- Photo by Tegan Owens
For whitewater kayakers, the rivers in the Lower Mainland are the gateways to some of British Columbia’s best adventures.
Tegan Owens, a Vancouver-based kayaker, is thrilled that her favourite sport is back in season. She explains that the sport offers access to some of the province’s most stunning scenery, which only kayakers can reach via smaller whitewater channels.
“There’s been some really spectacular gorges that I’ve been able to get into, and there’s no other way you’d see it other than whitewater kayaks. That’s a really special part of the sport.”
Owens lives part-time out of her Toyota Tacoma — an arrangement that she says suits her adventurous lifestyle.
“You have a lot of freedom, you can get out of the city and you don’t have to pay rent!” she laughs.
Prior to the Tacoma, she lived in a hatchback car which couldn’t hack it on the logging roads and rough terrain she was drawn to. In her pickup, she can go wherever adventure leads.
“I have total confidence that it’ll go wherever I need it to go,” she says.
While she’s based in the Vancouver area, Owens often treads north to Whistler and east to Chilliwack to experience the region’s best whitewater kayaking. We spoke with her about some of her favourite runs in the areas.
Vancouver: The Capilano, Lynn and Seymour Rivers
Owens identifies this trio of North Shore Vancouver rivers as the area’s best whitewater kayaking.
The Capilano River (affectionately known as “the Cap”) is the beginner-friendly run, with class two and three rapids.
“There’s nothing on it that’s super dangerous,” says Owens. “There’s no hard rapids, so if people do flip and swim, they’ll be alright.”
Kayakers put in at the Capilano Fish Hatchery off of Capilano Road, and Owens recommends taking out at Park Royal Mall.
Lynn Creek is the intermediate run, complete with crystalline waters and a waterfall. Kayakers put in around Lynn Canyon Park at Twin Falls Bridge and take out at Bridgeman Park.
“At normal flow, the rapids aren’t too hard. But there’s moves that you have to make, unlike the Cap,” says Owens.
Meanwhile, the Seymour rounds out the advanced side of the North Shore waters, with class four to five rapids and a steeper canyon run. Owens notes that this run is more complex and offers less flexibility for taking out.
“It’s really canyoned in — so if you had to get out, it’d be pretty difficult,” she warns.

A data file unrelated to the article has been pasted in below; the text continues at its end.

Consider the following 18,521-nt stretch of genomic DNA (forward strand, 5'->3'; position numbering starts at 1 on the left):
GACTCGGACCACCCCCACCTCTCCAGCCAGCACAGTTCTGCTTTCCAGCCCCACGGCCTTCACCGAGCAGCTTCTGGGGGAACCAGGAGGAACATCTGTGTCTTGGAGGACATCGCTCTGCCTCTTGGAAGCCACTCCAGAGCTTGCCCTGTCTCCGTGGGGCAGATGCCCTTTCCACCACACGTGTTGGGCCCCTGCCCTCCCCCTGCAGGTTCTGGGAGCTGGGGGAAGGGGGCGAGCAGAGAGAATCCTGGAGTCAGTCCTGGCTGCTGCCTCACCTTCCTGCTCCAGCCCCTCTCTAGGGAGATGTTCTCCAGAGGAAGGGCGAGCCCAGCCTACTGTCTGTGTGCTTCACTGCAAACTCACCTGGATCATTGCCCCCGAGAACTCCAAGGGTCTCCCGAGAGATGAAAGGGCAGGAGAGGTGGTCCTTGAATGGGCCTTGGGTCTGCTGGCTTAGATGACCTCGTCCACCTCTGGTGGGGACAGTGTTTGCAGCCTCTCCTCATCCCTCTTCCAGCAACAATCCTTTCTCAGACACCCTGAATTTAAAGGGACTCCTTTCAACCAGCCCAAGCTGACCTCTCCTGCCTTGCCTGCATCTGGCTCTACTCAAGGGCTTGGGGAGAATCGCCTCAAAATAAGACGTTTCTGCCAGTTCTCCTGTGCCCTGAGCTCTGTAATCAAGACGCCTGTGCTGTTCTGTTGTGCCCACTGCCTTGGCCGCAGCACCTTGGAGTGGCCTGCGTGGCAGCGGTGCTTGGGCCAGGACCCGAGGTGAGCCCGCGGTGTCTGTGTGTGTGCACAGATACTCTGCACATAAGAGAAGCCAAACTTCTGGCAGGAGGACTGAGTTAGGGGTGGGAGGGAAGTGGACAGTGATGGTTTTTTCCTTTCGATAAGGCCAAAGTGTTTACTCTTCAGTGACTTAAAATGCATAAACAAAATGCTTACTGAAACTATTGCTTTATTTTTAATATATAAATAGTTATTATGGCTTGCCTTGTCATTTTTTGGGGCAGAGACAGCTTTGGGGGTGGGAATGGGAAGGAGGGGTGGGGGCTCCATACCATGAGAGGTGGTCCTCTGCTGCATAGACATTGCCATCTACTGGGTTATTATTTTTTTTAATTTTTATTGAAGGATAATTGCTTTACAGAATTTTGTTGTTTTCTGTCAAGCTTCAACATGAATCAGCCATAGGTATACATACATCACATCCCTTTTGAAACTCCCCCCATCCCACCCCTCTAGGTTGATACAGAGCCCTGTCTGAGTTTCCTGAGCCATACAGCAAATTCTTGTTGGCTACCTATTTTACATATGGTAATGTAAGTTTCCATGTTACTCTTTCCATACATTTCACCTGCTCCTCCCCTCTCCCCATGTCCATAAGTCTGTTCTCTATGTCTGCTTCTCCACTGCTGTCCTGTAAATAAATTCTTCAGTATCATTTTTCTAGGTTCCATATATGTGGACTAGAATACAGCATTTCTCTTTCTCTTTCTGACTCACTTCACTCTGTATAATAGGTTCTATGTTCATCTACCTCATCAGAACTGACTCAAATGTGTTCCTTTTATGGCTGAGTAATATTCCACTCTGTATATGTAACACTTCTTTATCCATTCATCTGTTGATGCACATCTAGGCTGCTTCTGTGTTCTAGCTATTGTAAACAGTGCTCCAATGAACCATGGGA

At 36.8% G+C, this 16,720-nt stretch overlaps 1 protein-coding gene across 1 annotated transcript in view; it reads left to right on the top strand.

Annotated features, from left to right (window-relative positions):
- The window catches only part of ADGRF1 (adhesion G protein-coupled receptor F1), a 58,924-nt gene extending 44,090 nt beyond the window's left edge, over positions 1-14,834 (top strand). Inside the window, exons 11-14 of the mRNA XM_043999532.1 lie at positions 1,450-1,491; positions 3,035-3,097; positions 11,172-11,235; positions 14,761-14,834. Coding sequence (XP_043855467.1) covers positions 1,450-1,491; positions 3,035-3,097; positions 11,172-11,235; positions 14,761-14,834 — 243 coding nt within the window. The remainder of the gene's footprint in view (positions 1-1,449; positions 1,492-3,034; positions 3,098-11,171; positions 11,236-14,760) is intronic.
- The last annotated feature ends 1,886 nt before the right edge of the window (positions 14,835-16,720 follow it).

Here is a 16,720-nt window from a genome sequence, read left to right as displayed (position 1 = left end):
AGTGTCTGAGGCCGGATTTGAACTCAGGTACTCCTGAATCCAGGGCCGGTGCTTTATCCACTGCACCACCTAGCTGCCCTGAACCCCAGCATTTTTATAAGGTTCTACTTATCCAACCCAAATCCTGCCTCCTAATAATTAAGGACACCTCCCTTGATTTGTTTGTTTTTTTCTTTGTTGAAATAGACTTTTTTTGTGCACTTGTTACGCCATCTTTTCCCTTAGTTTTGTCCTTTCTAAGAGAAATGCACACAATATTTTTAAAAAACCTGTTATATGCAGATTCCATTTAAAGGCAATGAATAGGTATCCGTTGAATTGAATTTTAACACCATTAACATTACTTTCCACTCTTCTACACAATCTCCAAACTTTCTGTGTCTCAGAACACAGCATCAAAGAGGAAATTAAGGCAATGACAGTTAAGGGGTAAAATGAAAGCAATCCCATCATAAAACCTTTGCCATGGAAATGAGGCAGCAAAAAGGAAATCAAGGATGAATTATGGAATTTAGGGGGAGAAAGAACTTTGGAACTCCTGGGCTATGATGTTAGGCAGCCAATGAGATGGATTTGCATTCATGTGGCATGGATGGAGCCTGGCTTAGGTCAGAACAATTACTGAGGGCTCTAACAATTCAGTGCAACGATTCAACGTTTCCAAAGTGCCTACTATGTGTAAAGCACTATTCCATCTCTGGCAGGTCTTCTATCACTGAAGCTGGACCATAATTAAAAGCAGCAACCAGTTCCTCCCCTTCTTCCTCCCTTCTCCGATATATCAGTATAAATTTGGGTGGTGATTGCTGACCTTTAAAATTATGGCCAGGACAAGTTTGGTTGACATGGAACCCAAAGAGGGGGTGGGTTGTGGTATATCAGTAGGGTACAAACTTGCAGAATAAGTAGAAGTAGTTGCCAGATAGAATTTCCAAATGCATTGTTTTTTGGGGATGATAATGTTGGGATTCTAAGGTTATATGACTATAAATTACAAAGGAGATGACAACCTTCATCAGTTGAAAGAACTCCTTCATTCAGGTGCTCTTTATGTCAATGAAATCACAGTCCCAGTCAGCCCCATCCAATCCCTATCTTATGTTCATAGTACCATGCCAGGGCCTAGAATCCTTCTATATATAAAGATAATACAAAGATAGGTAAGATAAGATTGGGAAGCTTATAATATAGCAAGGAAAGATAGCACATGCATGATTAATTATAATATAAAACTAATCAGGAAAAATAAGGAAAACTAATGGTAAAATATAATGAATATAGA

To access the Seymour river route, paddlers should park near the north end of Parkside Drive and complete the 20-minute hike to the top of the short run.
Whistler: Upper Cheakamus River and Callaghan Creek
- Photo by Tegan Owens
Whistler and its surrounding areas are home to many must-paddle routes for whitewater fanatics. Owens names the Upper Cheakamus River and Callaghan Creek as her top two picks.
“Those are the ones that everyone should do,” she says. “I could do them all day, everyday.”
Owens also notes that although the region has restrictively difficult rivers, these two are more accessible.
“[Upper Cheakamus] is kind of a shorter run, but it’s really good, continuous whitewater,” she says.
The river boasts class four rapids and, for the well-acquainted, the run can be completed in less than half an hour. Paddlers can put in past Whistler Village and up the west side of the river on a logging road, and they can take out at the Function Junction intersection.
Callaghan Creek features two stunning waterfalls, making it another Whistler classic. While kayakers will put in a few kilometres up Callaghan Road, while he take out is handily located just south of Highway 99 beside the bridge over the creek near Cal-Cheak Recreation Site. The creek’s rapids range between class four and five.
The Vedder River (Chilliwack River)
Though she’s based closer to the coast, Owens says the slightly inland Vedder (a.k.a. Chilliwack) River is where she learned to kayak. She explains that the river has beginner, intermediate and advanced sections, making it an easy choice for kayakers of any skill level.
The Vedder is open year-round for kayakers, whereas the Whistler area runs usually freeze over the winter. Additionally, Chilliwack Lake Road runs beside the river — so the water is easily accessible in case of emergency.
The recommended run of the Chilliwack is class three and should take a couple of hours. Paddlers can put in at the Chilliwack River Hatchery and should take out just before the Tamihi Rapids, about 10 kilometres downstream.
Seasoned kayakers and beginners alike can find suitably challenging runs throughout the Lower Mainland. From the urban rapids of Vancouver’s North Shore to the breathtaking waterfalls of Callaghan Creek, this region has no shortage of rivers that are ideal for kayaking — perfect for someone who considers themselves, as Owen puts it, a “water person.”